Hampshire suffered a disappointing six-wicket defeat to Somerset in the final of the Royal London One-Day Cup final at Lord’s.
The south-west county ended a 14-year wait for a major trophy – during which time they have finished as runners-up on 10 occasions across different formats – with an all-round performance to savour.
The Somerset bowlers, led by man-of-the-match Jamie Overton’s three for 48, set up victory with a miserly display that restricted a Hampshire to 244 for eight before Tom Banton went about confirming his status as one of English cricket’s most promising young talents.
The 20-year-old muscled his way to 69 from 67 balls as he took the lead role in a century opening stand with former Pakistan captain Azhar Ali that effectively broke the back of the pursuit.
Banton was just six years of age when Somerset won their last major trophy, the 2005 Twenty20 Cup, with a squad that included his current team-mate James Hildreth.
It was Hildreth who saw his side home – as he had done in that Twenty20 final as a 20-year-old himself – with an unbeaten 69 to cue the long-awaited Somerset celebrations.
The relief of victory was clearly evident for veterans Hildreth, Peter Trego and Marcus Trescothick – watching on from the Lord’s Pavilion in his capacity as a coach for this tournament – and amongst the Somerset fans who had made the journey from Taunton this morning as they earned rich reward in a Lord’s showpiece after a decade of near misses.
That it was one of their next great hopes in Banton, and Jamie Overton who is on loan to Northamptonshire in the Specsavers County Championship, that played such an integral role would not have been lost on them or any neutral observer who witnessed the power and conviction they displayed in a final atmosphere.
Banton had made a century in the play-off win against Worcestershire – his second of the tournament – and revelled again under the pressure. Where Hampshire had failed to clear the rope until the final over Banton needed only until the third over to swat Fidel Edwards’ express pace over the square-leg rope and with it shake away any tension his side might have felt.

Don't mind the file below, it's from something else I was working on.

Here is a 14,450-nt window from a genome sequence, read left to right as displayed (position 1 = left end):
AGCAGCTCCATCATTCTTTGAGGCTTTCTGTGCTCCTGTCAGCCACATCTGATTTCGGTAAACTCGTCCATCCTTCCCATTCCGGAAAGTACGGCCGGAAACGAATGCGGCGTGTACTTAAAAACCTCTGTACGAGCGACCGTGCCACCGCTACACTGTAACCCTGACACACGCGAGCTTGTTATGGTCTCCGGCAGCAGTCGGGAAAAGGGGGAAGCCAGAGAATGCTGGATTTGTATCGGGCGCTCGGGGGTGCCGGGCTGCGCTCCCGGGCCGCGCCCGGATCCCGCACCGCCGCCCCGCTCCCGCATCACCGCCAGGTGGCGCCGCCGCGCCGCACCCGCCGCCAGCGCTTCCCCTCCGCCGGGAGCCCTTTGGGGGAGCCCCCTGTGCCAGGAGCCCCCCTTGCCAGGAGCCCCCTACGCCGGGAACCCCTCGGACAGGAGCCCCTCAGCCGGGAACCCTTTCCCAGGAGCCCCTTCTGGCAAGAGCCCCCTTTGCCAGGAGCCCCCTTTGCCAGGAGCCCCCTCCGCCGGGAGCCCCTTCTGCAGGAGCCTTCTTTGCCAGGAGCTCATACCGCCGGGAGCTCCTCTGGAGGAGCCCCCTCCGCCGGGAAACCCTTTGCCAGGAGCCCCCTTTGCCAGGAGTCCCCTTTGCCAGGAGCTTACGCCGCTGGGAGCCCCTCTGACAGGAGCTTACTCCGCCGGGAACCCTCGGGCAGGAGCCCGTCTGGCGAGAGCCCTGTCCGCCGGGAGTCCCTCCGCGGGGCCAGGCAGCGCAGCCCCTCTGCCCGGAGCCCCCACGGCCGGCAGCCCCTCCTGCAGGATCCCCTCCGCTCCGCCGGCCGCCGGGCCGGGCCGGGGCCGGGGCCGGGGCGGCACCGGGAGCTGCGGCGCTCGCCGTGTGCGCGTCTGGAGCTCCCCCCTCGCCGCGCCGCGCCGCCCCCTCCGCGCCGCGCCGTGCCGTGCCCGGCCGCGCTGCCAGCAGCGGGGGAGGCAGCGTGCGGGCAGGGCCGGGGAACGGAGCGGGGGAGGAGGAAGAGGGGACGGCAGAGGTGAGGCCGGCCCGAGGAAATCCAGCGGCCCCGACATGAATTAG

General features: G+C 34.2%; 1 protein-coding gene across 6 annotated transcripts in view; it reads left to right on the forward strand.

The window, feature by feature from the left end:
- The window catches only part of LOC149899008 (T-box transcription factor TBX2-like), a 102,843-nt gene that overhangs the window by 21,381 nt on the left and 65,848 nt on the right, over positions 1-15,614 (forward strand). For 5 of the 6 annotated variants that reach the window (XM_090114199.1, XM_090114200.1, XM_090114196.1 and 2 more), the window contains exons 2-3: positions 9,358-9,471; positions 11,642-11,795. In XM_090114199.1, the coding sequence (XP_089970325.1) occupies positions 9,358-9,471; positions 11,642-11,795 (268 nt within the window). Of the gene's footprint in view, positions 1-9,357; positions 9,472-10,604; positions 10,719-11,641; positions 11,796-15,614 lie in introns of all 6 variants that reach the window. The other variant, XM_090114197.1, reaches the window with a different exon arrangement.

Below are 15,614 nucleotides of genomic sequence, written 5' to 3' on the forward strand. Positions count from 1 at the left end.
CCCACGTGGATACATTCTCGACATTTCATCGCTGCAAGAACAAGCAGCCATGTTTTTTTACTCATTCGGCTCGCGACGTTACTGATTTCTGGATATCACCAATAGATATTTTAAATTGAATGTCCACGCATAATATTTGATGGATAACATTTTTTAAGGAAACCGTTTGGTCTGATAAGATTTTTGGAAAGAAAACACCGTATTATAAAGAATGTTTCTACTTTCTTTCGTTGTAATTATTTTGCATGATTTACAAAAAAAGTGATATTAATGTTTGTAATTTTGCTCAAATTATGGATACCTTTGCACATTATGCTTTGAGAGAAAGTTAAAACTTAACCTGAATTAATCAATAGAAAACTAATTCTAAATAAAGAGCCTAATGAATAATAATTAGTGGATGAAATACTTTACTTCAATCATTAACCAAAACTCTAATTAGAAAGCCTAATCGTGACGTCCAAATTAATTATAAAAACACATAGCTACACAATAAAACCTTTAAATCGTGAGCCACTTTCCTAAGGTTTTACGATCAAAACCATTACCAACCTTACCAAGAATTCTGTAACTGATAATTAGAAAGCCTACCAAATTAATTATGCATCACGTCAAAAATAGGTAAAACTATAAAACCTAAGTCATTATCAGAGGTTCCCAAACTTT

With Azhar, a batsman with 18 international centuries to his name, content to play a complementary role they shared a 112-run opening stand that set Somerset on their way.
There was a brief wobble, when Edwards returned with a fiery spell as Hampshire made one last effort to find a way back, as Banton edged behind before Azhar was wrong-footed by a short ball he could only pop to midwicket.
Trego then wore a couple of early blows from the West Indian quick but, with fellow veteran Hildreth steadfast alongside him, they saw out the danger in a 49-run stand.
Hildreth pushed on and deserving hit the winning runs, with 6.3 overs to spare, to perfectly bookmark Somerset’s past two trophy successes.
Hampshire had lost wickets too regularly during their innings with the tone set after they slipped to 50 for three as Josh Davey was rewarded for an excellent new-ball spell in cloudy morning conditions.
Signs that it might be Somerset’s day were set when, a ball after Hildreth dropped Tom Alsop at first slip, the Hampshire opener obliging offered immediate redemption for Hildreth who took up the offer with a relieved smirk on his face.
Hampshire could ill afford such early mis-steps in the absence of James Vince and Aiden Markram, their leading runscorers in the competition, on World Cup duty and when they lost Joe Weatherley it reinforced the importance of stand-in captain Sam Northeast and Rilee Rossouw.
Rossouw was the star of Hampshire’s victory over Kent in last year’s final, when his 125 earned man-of-the-match honours, and picked up where he left of as he raced to 28 from 17 balls with six boundaries.
The South African would not replicate his Lord’s heroics, however, inside-edging Jamie Overton onto his stumps and prompting Northeast into a stabilisation effort as he reached a half-century from 85 balls.
But as Northeast began to regather the innings Gareth Berg was undone by the bounce of Jamie Overton, to be caught at fine leg, before Northeast’s concentration momentarily lapsed when he aimed a heave at the medium pace of Tom Abell and saw his leg stump pined back.
Jamie Overton and Abell struck again in quick time to leave Hampshire 180 for eight and while James Fuller, who hit his maiden half-century, and Mason Crane ensured a defendable total with an enterprising and unbroken 64-run stand, it was not enough.